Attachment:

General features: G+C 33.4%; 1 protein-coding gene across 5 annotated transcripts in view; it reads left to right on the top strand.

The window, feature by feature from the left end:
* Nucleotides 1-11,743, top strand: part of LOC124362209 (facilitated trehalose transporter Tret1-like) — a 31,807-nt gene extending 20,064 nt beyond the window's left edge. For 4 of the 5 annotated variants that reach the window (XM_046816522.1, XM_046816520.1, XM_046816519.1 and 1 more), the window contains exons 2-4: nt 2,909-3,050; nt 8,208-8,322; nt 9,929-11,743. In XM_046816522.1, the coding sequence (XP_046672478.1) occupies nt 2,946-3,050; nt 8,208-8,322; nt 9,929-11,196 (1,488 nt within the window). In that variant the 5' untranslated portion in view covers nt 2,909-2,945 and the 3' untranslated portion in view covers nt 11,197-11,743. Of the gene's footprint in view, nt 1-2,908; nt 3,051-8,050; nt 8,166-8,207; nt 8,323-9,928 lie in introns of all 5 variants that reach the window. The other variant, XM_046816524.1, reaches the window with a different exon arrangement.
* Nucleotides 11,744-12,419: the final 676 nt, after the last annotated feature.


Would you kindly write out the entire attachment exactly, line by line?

General features: G+C 33.4%; 1 protein-coding gene across 5 annotated transcripts in view; it reads left to right on the top strand.

The window, feature by feature from the left end:
* Nucleotides 1-11,743, top strand: part of LOC124362209 (facilitated trehalose transporter Tret1-like) — a 31,807-nt gene extending 20,064 nt beyond the window's left edge. For 4 of the 5 annotated variants that reach the window (XM_046816522.1, XM_046816520.1, XM_046816519.1 and 1 more), the window contains exons 2-4: nt 2,909-3,050; nt 8,208-8,322; nt 9,929-11,743. In XM_046816522.1, the coding sequence (XP_046672478.1) occupies nt 2,946-3,050; nt 8,208-8,322; nt 9,929-11,196 (1,488 nt within the window). In that variant the 5' untranslated portion in view covers nt 2,909-2,945 and the 3' untranslated portion in view covers nt 11,197-11,743. Of the gene's footprint in view, nt 1-2,908; nt 3,051-8,050; nt 8,166-8,207; nt 8,323-9,928 lie in introns of all 5 variants that reach the window. The other variant, XM_046816524.1, reaches the window with a different exon arrangement.
* Nucleotides 11,744-12,419: the final 676 nt, after the last annotated feature.